The Monkey’s Paw

In this day, you know that a good scary story always starts out like that. It sets the mood for something mysterious and chilling. There isn’t even time to set up the characters, it just starts out in the middle of their lives. The man who brings in the paw of the monkey doesn’t even have that much introduction. We just have to keep following where W. W. Jacob’s takes us. But then comes the thing that really draws us in, the monkeys paw and its magic. It was such a quick draw for such a short story. The paw of the monkey is the main allegory of the story.

It represents a lot of ideas. First, the paw represents desire and greed. The paw is something for the family to use as a quick-fix. They are warned that the wishes it grants can bring a lot of pain and misery but it doesn’t matter to them because the idea of what kinds of things they could have is way more important. The White family wasn’t a family of need, and they were a family who joked with each other and had good senses of humor. But even they fell into the temptation. Later, after the tragedies have happened, the paw could represent guilt.

It was easy to blame the paw for the tragic death of their son. When someone dies, it is easy to blame others or yourself. So the paw was a good thing to blame because without it, if death of their son still happened, the blame would have been for entirely different reasons. They can’t change things and they want to blame something else for how things have happened. The paw becomes that symbol of blame and of guilt. There really wasn’t a whole lot of figurative language in the story. Instead, the entire story itself was an example of figurative language. It was a very ironic story.

Something that was supposed to bring good fortune and ood things instead brought terrible tragedies so that those wishes could come true. An example of a simile is that the paw seemed to be alive, too, even though it was no longer attached to the monkey it came from. “It moved,” he cried, with a glance of disgust at the object as it lay on the floor. “As I wished, it twisted in my hand like a snake. ” What better way to describe a feeling so horrible and scary than a snake twisting in your hand? The paw isn’t alive, and it’s not a snake. But it sure is bringing the feeling of being alive and twisting.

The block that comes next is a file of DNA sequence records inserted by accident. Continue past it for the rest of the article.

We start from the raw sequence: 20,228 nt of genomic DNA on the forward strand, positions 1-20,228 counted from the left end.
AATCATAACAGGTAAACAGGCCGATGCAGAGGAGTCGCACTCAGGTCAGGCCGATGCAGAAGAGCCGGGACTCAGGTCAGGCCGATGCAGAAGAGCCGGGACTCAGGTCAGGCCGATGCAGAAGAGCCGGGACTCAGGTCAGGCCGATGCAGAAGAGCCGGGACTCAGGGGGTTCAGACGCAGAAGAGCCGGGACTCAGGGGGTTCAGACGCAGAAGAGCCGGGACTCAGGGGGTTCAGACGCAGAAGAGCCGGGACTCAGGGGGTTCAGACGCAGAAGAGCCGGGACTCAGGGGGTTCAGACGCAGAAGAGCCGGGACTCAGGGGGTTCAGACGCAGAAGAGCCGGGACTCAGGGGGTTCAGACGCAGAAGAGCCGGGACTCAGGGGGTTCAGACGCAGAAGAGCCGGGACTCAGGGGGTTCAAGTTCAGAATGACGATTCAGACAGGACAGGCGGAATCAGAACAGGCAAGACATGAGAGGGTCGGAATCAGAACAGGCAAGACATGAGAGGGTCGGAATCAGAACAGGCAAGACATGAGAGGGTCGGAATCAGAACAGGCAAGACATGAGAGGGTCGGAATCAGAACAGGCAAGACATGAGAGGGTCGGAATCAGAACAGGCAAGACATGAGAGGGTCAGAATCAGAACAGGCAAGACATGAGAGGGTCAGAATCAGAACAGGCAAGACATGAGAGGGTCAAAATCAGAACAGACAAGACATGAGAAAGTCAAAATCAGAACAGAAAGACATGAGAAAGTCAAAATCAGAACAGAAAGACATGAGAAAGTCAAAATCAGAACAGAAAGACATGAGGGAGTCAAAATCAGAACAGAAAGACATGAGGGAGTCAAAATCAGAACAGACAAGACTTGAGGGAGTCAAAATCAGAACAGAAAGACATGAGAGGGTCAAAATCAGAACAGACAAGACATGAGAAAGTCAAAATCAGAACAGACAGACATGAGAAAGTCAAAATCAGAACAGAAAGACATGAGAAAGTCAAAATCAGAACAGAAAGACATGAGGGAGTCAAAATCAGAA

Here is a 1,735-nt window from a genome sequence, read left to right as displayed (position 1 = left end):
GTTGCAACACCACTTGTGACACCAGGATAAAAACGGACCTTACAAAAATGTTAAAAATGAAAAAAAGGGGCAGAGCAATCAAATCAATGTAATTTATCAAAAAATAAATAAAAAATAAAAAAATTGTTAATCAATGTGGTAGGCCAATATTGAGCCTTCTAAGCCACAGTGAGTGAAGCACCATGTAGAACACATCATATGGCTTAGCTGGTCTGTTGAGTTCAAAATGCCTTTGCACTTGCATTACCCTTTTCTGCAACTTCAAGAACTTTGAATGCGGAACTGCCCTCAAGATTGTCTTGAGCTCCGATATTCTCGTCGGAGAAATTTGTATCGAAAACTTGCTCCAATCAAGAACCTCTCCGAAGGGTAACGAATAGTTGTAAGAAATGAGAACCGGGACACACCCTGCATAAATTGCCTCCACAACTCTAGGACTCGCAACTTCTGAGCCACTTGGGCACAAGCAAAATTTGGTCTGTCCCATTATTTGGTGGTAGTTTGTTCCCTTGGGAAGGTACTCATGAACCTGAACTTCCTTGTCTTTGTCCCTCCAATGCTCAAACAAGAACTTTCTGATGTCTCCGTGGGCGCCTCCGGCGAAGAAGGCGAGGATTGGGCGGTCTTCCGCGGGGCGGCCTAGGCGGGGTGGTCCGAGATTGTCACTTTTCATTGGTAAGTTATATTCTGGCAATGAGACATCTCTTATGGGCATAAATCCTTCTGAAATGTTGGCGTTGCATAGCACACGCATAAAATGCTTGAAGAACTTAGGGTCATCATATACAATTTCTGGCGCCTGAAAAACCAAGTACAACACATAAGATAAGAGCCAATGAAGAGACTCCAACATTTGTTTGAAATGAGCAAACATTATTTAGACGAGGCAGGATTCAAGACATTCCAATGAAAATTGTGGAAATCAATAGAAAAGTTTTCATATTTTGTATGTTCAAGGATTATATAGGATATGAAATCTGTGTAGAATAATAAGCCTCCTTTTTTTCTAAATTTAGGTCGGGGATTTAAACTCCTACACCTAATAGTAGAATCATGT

Because of y faith, I don’t believe in letting objects that are enchanted with magic guide my decisions or my life, but in this modern world, I can see how easy it is to be duped by them. It is also very sad to see that even a very long time ago, greed, desires to have things, temptation, even blaming something else can still control a person’s actions. It is easy to see why the White family was so easily tricked by the paw, who wouldn’t give up the chance to take a wish granted to them? But it is only the easy way to do things. We shouldn’t let things take the place of our own work and dedication.

Temptation and greed can lead us to do crazy things, even lose our minds like Mrs. White did. If you think about it further, this story could even be all about the crazy things our imaginations or belief in false things lead us to do. What if the son’s death and money was completely coincidental? What if the knock at the end of the story wasn’t really the son come back to life because of a desperate, greedy, guilt-ridden wish but their imagination made them believe it? We shouldn’t let our minds be easily guided by things that are false or even enchanted. We should know what is true and believe and do only what is right.

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